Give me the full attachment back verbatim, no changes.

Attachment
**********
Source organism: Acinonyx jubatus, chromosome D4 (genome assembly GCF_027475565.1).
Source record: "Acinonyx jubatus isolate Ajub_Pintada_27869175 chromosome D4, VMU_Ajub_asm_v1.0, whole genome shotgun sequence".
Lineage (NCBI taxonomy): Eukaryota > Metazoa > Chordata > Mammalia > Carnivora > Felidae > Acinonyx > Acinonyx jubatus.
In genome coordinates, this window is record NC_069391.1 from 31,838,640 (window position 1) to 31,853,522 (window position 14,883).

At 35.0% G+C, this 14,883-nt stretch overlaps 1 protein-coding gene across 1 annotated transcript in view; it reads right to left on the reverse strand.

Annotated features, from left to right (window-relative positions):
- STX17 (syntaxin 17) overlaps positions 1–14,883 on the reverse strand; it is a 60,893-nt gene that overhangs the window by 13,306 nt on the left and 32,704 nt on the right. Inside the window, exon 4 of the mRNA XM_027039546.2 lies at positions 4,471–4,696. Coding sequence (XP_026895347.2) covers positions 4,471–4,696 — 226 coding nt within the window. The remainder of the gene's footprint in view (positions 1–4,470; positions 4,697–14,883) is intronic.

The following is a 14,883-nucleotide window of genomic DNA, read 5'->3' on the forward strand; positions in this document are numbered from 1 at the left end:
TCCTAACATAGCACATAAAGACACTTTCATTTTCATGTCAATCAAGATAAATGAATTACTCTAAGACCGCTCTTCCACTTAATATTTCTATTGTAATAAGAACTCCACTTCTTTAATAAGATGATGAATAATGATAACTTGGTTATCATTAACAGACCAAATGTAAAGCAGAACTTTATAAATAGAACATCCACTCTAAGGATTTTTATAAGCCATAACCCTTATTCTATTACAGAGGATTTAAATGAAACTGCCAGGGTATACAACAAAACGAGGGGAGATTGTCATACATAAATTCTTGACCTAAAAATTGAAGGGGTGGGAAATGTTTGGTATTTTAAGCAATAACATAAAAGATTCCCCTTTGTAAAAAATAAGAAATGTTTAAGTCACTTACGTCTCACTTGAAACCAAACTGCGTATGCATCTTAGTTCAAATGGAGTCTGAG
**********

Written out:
Source organism: Acinonyx jubatus, chromosome D4 (genome assembly GCF_027475565.1).
Source record: "Acinonyx jubatus isolate Ajub_Pintada_27869175 chromosome D4, VMU_Ajub_asm_v1.0, whole genome shotgun sequence".
Lineage (NCBI taxonomy): Eukaryota > Metazoa > Chordata > Mammalia > Carnivora > Felidae > Acinonyx > Acinonyx jubatus.
In genome coordinates, this window is record NC_069391.1 from 31,838,640 (window position 1) to 31,853,522 (window position 14,883).

At 35.0% G+C, this 14,883-nt stretch overlaps 1 protein-coding gene across 1 annotated transcript in view; it reads right to left on the reverse strand.

Annotated features, from left to right (window-relative positions):
- STX17 (syntaxin 17) overlaps positions 1–14,883 on the reverse strand; it is a 60,893-nt gene that overhangs the window by 13,306 nt on the left and 32,704 nt on the right. Inside the window, exon 4 of the mRNA XM_027039546.2 lies at positions 4,471–4,696. Coding sequence (XP_026895347.2) covers positions 4,471–4,696 — 226 coding nt within the window. The remainder of the gene's footprint in view (positions 1–4,470; positions 4,697–14,883) is intronic.

The following is a 14,883-nucleotide window of genomic DNA, read 5'->3' on the forward strand; positions in this document are numbered from 1 at the left end:
TCCTAACATAGCACATAAAGACACTTTCATTTTCATGTCAATCAAGATAAATGAATTACTCTAAGACCGCTCTTCCACTTAATATTTCTATTGTAATAAGAACTCCACTTCTTTAATAAGATGATGAATAATGATAACTTGGTTATCATTAACAGACCAAATGTAAAGCAGAACTTTATAAATAGAACATCCACTCTAAGGATTTTTATAAGCCATAACCCTTATTCTATTACAGAGGATTTAAATGAAACTGCCAGGGTATACAACAAAACGAGGGGAGATTGTCATACATAAATTCTTGACCTAAAAATTGAAGGGGTGGGAAATGTTTGGTATTTTAAGCAATAACATAAAAGATTCCCCTTTGTAAAAAATAAGAAATGTTTAAGTCACTTACGTCTCACTTGAAACCAAACTGCGTATGCATCTTAGTTCAAATGGAGTCTGAG